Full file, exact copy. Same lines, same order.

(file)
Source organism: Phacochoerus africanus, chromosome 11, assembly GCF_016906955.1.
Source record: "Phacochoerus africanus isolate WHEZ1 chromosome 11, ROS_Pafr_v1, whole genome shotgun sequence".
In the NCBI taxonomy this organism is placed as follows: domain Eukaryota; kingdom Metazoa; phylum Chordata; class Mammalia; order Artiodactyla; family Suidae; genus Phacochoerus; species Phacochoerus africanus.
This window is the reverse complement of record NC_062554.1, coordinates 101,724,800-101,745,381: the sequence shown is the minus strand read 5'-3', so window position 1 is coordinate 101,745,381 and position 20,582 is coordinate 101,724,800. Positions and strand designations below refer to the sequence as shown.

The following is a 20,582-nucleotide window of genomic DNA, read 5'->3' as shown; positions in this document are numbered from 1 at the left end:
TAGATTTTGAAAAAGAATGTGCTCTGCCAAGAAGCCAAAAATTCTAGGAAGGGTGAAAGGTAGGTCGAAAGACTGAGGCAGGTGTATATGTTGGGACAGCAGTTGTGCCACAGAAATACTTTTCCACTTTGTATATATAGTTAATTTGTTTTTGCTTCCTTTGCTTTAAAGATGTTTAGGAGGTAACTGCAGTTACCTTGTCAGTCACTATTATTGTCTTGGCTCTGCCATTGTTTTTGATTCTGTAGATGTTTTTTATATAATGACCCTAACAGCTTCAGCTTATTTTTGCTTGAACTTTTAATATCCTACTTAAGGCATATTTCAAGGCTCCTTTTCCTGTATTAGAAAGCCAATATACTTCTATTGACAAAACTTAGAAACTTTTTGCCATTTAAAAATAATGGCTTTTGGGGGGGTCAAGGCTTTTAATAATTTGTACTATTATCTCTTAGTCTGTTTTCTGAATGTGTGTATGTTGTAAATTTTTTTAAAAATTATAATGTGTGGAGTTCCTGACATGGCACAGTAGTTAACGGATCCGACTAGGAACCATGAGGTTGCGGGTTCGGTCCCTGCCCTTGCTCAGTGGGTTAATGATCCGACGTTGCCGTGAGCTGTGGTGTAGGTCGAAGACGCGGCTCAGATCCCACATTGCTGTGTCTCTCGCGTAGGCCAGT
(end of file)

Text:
Source organism: Phacochoerus africanus, chromosome 11, assembly GCF_016906955.1.
Source record: "Phacochoerus africanus isolate WHEZ1 chromosome 11, ROS_Pafr_v1, whole genome shotgun sequence".
In the NCBI taxonomy this organism is placed as follows: domain Eukaryota; kingdom Metazoa; phylum Chordata; class Mammalia; order Artiodactyla; family Suidae; genus Phacochoerus; species Phacochoerus africanus.
This window is the reverse complement of record NC_062554.1, coordinates 101,724,800-101,745,381: the sequence shown is the minus strand read 5'-3', so window position 1 is coordinate 101,745,381 and position 20,582 is coordinate 101,724,800. Positions and strand designations below refer to the sequence as shown.

The following is a 20,582-nucleotide window of genomic DNA, read 5'->3' as shown; positions in this document are numbered from 1 at the left end:
TAGATTTTGAAAAAGAATGTGCTCTGCCAAGAAGCCAAAAATTCTAGGAAGGGTGAAAGGTAGGTCGAAAGACTGAGGCAGGTGTATATGTTGGGACAGCAGTTGTGCCACAGAAATACTTTTCCACTTTGTATATATAGTTAATTTGTTTTTGCTTCCTTTGCTTTAAAGATGTTTAGGAGGTAACTGCAGTTACCTTGTCAGTCACTATTATTGTCTTGGCTCTGCCATTGTTTTTGATTCTGTAGATGTTTTTTATATAATGACCCTAACAGCTTCAGCTTATTTTTGCTTGAACTTTTAATATCCTACTTAAGGCATATTTCAAGGCTCCTTTTCCTGTATTAGAAAGCCAATATACTTCTATTGACAAAACTTAGAAACTTTTTGCCATTTAAAAATAATGGCTTTTGGGGGGGTCAAGGCTTTTAATAATTTGTACTATTATCTCTTAGTCTGTTTTCTGAATGTGTGTATGTTGTAAATTTTTTTAAAAATTATAATGTGTGGAGTTCCTGACATGGCACAGTAGTTAACGGATCCGACTAGGAACCATGAGGTTGCGGGTTCGGTCCCTGCCCTTGCTCAGTGGGTTAATGATCCGACGTTGCCGTGAGCTGTGGTGTAGGTCGAAGACGCGGCTCAGATCCCACATTGCTGTGTCTCTCGCGTAGGCCAGT